\par Job Search Tool Kit: The Informational Interview \par

Job Search Tool Kit: The Informational Interview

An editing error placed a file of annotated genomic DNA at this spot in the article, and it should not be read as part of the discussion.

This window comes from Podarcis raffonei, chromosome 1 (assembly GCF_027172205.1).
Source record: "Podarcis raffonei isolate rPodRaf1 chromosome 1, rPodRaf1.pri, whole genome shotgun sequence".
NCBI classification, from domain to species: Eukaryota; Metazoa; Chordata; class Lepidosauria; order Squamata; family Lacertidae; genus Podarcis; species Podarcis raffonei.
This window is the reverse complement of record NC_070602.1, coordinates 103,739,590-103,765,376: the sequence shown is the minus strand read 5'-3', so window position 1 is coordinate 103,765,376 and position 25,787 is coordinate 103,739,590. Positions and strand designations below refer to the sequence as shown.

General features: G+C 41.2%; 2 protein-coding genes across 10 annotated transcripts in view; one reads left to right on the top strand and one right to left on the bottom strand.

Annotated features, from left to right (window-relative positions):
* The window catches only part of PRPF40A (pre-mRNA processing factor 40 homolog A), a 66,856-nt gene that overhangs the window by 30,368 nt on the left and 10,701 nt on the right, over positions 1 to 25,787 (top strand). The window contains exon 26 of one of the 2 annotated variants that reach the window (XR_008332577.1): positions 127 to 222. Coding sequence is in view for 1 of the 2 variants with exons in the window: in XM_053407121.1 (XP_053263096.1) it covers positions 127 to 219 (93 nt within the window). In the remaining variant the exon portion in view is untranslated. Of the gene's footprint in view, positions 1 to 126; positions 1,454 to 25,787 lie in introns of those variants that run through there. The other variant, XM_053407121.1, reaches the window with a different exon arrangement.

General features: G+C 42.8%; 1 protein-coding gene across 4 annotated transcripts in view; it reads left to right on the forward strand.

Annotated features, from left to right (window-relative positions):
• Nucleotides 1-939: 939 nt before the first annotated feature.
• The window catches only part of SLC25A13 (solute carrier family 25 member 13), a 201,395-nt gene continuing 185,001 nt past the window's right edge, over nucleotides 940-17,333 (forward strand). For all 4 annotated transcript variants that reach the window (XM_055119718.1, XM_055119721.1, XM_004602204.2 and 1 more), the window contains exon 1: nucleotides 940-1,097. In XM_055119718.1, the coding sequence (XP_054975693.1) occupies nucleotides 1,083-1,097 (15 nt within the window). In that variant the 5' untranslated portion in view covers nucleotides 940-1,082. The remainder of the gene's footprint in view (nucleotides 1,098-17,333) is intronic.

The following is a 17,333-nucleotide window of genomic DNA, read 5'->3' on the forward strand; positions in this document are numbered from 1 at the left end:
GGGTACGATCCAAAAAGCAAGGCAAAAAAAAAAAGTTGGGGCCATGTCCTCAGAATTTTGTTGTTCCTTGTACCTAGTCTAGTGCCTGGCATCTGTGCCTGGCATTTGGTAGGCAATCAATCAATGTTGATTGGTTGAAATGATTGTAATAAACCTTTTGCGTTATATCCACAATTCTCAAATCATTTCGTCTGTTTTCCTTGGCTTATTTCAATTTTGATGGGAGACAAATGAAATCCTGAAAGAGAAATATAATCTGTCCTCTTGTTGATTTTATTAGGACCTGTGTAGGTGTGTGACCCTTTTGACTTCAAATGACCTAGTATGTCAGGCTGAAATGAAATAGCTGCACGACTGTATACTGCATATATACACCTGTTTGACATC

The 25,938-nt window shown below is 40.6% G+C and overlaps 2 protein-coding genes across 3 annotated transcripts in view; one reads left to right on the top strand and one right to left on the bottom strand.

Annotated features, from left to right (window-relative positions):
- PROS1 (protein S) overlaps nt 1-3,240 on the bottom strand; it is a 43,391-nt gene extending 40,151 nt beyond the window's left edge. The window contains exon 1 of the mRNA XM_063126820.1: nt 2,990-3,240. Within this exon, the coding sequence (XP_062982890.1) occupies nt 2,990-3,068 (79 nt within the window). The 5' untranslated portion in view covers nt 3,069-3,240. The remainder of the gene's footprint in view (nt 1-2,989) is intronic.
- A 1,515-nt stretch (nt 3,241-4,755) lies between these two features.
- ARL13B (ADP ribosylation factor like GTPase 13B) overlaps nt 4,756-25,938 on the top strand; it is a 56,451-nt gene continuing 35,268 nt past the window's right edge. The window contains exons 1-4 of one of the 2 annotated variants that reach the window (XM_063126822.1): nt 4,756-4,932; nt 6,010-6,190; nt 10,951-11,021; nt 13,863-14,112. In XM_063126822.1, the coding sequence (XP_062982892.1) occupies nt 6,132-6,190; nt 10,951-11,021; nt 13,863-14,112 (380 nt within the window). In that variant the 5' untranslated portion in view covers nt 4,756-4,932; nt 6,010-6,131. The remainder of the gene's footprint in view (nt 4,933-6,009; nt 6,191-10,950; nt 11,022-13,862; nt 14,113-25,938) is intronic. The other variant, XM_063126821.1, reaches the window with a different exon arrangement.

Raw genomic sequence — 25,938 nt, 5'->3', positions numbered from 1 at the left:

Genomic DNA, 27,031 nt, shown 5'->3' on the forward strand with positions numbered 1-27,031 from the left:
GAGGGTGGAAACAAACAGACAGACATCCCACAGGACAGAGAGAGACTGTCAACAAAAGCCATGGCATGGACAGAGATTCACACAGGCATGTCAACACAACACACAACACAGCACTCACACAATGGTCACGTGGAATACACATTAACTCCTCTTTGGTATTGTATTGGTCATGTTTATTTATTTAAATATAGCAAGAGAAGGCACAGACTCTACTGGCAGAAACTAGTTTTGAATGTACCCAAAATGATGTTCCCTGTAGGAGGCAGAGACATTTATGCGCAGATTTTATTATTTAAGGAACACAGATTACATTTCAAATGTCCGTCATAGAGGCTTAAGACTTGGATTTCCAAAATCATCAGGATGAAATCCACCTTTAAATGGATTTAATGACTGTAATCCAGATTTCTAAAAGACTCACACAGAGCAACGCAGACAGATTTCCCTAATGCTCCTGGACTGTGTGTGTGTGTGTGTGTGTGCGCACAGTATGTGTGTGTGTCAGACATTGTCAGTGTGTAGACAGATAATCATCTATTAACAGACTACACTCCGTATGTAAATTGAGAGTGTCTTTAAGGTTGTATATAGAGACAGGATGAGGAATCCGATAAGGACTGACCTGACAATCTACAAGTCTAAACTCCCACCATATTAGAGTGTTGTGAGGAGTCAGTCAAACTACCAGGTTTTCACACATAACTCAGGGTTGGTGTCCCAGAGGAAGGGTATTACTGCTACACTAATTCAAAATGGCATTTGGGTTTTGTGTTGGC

Perhaps you’re a 1L trying to figure out how to start making connections with attorneys. Perhaps you’re a 3L or recent graduate still looking for that full-time job. Whether you’re in one of those two camps or somewhere in between, a powerful tool in your job search arsenal should be to go on “informational interviews.”\par \par What is an informational interview? Very simply, an informational interview is an informal conversation between a prospective job candidate and an employer, when the purpose of the encounter is not to interview for a specific job currently available.\par \par So what is the objective? Here are several: 1) get to know the person you’re visiting with and begin a long-term relationship, 2) learn about the employer’s culture (i.e. what is it like to work there?), 3) learn about the practice area more generally, and 4) solicit advice about how to position yourself for a position with that employer or in the practice/geographical area.\par \par How do you go about initiating an informational interview? Don’t make it any harder than it is! Simply asking someone to coffee/lunch and for career advice is the easiest way to get started. Most attorneys are more than happy to spend a few minutes with you. Do keep in mind, however, that every minute they are with you is one they aren’t billing, so be respectful, thankful and mindful of how much time you spend with them.\par \par What’s the biggest difference between an informational interview and a real job interview? Aside for what I’ve already said, the biggest difference might be in the division of who asks the questions. In a real job interview the employer will often ask the large majority of the questions, saving a couple of minutes for you the candidate to ask your questions. In an informational interview, you’re going to be asking the questions. You might even ask all the questions! So certainly that will alter your preparation somewhat, and you need to have a slate of questions, in priority order, ready to go.\par \par Similarities between real and informational interviews include: 1) professional dress, 2) be slightly early/on-time, 3) bring copies of your resume (either to ask their advice on the look of your resume, or just in case they ask you for it), 4) prepare a large majority of your questions around substance (e.g. culture, practice areas) and not process (e.g. application deadlines, hiring criteria), and 5) (perhaps most important) demonstrate genuine interest in the person/employer.\par \par Remember that you’re not looking for a job from this person at this time (though it’s not unheard of to wind up with a job which began with an informational interview). You want to build your network of people in the field who you can go to for advice and who will eventually be an advocate for you either within their own organization or another. \par \par Finally, to take full advantage of the informational interview, it’s absolutely critical to follow up with the person and remain in contact. You can’t do one information interview as a 1L, and then call the person back up after graduation and say, “Remember me!” It doesn’t work that way. \par \par Informational interviews are another great tool you can use in your job search strategy, so I strongly encourage you to add them to your list no matter where you are in the law school / job search timeline. Please let Angela or me know how we can help you.\par \par Connect with Daniel at Daniel_Hare@Baylor.edu and/or @BaylorLawDaniel on Twitter.\par \par Job of the Week: Each week I highlight a job in Symplicity you might be interested in but may have missed. This week's job is: Real Estate Counsel at Embree Asset Group in Georgetown(3L, alumni) Log in to Symplicity to view this job and apply. \par ]]>\par

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